/ Shopping

Sorry, you were out and here’s the bill

Padlock with mail written on it

Sorry can be the hardest word – and it’s a damn sight harder when there’s a bill attached. I’m a bit peeved by a delivery company that only delivers while I’m at work, meaning I have to pay for to get it delivered when I’m in.

I’m not the only one who’s irked by ‘Sorry, you were out’ cards, but this one from a particular courier firm also came with a shocker of a bill.

I know it’s a business and all that, but £12 to get a parcel redelivered at a time when it suits me, not the firm? That’s taking the biscuit.

True, the company would redeliver free of charge… during the working day. Or I could collect it from one of its depots… in the next county.

Or it would leave my parcel in a safe place, but as it was one of those iPhone 5 things I’d feel a prize fool if I asked such a goodie to be left in the porch for the world (or least south-east London) to see. After all, the iPhone 5 generates queues of fanatics desperate to get their hands on one; it’d be a risk to the neighbourhood if we left one of those just lying about.

Poor old Royal Mail

I think what irks me most is that with some items you can’t get them delivered to the office, only the cardholder’s address, and that there’s often no choice of courier. This was exactly the case with my iPhone 5.

If there was a choice of which courier to use, or I was told I could pay a bit more for a weekend delivery when I placed my order, then I may have been a bit more forgiving.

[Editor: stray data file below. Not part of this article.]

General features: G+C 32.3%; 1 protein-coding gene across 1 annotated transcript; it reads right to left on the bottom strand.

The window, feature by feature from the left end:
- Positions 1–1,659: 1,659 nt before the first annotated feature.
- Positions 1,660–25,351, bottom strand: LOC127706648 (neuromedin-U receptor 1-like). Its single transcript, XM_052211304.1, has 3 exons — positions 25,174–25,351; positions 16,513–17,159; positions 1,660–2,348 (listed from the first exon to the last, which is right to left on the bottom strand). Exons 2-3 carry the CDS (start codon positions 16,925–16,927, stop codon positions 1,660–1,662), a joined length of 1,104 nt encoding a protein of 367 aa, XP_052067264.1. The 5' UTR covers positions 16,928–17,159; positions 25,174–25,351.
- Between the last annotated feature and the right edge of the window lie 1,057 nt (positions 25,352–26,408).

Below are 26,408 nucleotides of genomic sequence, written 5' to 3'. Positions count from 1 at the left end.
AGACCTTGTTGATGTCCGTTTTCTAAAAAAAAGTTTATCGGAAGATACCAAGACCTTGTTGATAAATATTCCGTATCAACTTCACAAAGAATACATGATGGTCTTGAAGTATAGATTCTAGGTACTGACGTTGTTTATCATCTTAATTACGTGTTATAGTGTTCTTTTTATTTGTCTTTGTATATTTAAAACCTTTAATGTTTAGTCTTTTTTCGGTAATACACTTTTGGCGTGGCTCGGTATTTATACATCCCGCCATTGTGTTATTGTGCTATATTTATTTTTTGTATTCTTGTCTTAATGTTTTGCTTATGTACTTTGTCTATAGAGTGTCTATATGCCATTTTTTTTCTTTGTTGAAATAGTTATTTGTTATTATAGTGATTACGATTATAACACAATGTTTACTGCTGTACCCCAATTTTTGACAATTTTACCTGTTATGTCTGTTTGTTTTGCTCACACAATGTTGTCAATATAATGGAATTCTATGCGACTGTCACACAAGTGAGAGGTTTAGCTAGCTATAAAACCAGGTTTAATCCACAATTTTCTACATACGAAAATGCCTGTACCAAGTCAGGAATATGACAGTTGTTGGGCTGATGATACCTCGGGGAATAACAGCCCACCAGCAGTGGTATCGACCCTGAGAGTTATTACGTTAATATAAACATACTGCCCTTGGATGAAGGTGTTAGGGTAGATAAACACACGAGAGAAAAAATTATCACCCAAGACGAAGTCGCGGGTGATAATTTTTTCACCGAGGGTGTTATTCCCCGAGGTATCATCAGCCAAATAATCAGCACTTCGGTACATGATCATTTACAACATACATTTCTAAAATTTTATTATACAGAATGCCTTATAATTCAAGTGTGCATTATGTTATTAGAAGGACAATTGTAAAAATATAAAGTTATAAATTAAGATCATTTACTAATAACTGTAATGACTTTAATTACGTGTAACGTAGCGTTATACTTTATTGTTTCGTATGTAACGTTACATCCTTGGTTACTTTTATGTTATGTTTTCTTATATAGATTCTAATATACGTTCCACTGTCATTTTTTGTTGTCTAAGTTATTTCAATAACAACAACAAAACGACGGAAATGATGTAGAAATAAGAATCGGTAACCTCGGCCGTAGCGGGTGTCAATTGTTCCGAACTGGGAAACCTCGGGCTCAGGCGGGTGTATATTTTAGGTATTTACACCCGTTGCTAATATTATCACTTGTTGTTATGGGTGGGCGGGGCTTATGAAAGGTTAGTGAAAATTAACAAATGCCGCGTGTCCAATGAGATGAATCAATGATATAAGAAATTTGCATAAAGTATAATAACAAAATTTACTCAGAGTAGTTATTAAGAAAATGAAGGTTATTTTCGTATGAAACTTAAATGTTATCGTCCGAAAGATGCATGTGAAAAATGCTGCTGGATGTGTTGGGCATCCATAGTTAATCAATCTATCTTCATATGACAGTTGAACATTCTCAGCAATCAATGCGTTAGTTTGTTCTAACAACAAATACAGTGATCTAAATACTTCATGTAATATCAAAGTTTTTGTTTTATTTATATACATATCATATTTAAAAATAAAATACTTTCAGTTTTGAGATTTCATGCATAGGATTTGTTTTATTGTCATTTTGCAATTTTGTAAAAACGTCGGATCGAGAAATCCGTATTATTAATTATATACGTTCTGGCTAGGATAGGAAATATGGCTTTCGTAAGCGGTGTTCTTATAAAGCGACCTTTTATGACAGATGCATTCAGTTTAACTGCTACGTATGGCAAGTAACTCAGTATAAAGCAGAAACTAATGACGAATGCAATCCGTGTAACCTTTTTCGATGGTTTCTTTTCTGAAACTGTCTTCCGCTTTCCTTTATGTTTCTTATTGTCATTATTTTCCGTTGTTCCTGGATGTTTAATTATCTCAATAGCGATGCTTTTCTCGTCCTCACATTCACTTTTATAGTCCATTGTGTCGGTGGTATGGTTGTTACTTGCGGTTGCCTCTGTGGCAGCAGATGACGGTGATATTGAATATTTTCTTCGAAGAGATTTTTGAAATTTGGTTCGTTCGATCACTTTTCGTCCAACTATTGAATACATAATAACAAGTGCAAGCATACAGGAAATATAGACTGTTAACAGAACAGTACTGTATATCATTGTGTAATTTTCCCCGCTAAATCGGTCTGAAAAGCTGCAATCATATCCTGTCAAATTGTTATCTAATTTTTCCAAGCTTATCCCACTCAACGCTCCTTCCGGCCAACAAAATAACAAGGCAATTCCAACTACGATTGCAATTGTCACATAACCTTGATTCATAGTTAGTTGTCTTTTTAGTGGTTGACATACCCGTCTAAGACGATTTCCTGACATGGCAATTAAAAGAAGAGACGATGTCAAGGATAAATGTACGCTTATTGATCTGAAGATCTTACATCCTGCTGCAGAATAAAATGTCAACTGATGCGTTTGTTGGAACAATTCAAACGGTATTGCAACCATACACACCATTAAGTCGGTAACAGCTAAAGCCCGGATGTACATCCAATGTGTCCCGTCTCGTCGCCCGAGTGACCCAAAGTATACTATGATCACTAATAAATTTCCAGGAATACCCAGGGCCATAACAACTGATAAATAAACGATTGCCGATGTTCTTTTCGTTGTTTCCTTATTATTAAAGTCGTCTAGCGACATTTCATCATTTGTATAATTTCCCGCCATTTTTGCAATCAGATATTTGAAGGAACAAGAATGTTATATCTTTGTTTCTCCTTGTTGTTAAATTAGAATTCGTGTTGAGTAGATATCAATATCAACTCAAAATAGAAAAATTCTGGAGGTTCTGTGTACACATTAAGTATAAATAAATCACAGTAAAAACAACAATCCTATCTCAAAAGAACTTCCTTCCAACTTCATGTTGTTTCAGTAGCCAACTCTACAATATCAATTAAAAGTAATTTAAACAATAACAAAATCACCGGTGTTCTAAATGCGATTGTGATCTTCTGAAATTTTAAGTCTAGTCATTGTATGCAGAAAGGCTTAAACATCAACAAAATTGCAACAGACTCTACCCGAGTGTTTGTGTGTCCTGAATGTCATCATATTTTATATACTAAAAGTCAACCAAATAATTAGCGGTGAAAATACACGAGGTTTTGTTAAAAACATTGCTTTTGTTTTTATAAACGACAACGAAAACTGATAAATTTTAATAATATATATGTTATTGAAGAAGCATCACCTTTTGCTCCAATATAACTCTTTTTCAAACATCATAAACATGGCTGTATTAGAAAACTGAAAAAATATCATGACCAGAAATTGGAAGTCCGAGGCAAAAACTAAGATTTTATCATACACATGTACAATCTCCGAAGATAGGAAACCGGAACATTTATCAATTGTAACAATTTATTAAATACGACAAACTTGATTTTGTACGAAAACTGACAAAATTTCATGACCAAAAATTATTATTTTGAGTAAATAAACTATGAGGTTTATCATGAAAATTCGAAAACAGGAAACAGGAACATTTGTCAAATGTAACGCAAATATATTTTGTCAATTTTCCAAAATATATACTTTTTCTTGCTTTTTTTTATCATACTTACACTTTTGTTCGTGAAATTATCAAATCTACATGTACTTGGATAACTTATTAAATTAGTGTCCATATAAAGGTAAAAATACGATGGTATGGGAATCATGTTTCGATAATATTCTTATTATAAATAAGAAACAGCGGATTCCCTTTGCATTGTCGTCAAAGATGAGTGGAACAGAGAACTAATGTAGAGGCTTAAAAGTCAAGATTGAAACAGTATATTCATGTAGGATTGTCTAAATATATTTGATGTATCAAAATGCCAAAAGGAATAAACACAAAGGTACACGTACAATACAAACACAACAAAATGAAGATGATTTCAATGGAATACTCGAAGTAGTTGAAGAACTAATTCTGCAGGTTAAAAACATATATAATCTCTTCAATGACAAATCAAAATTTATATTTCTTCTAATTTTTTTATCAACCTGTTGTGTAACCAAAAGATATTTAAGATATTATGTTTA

Likewise, I’m a bit suspicious of these courier firms cherry picking all the best bits of delivery and leaving the rotten roles (such as Saturday post, delivering to remote places) to Royal Mail. It seems to me that with all the profitable work being plucked from its posties’ hands, Royal Mail has to bump up prices to cover its costs (60p for a first-class stamp anyone?)

So next time courier chums, feel free to apologise profusely on your cards – but don’t ask me to pay if I want to get more than words delivered by you.


Delivery hassle is the main thing that puts me off internet shopping. If I’ve got to get in the car and drive miles to the depot on a Saturday morning I might as well have spent that Saturday morning buying the thing from a shop in the first place. Oh and don’t get me started on Yodel.

Even the saintly John Lewis has much room for improvement. Their two slots – 7am till 2pm and 2pm till 10pm are completely hopeless unless you are lucky enough to be able to work from home occasionally.


I’m lucky I can get a lot delivered to my place of work, otherwise I wouldn’t do any internet shopping.


The two things about distance-buying deliveries are [a] the suplier is not obliged to tell the customer which courier/delivery company it is using [it would be nice to have a contact number or tracking facility as the better ones do], and [b] the courier/delivery driver not giving the nam,e of the consignor on their calling card. At present I am expecting five consignments. Two are trackable and the rest will come as and when over a four day spread. Suppliers do it this way because they can get cheaper delivery costs but at the expense of customer service. I suppose if I was going to get “one of those iPhone 5 things” it would not be an urgent purchase and I would wait until I was near a retailer, but I recognise that the best prices are probably only available on-line with a purchase from a distance-seller. I expect “You pays yer money and you takes yer choice” is the prevailing philosophy.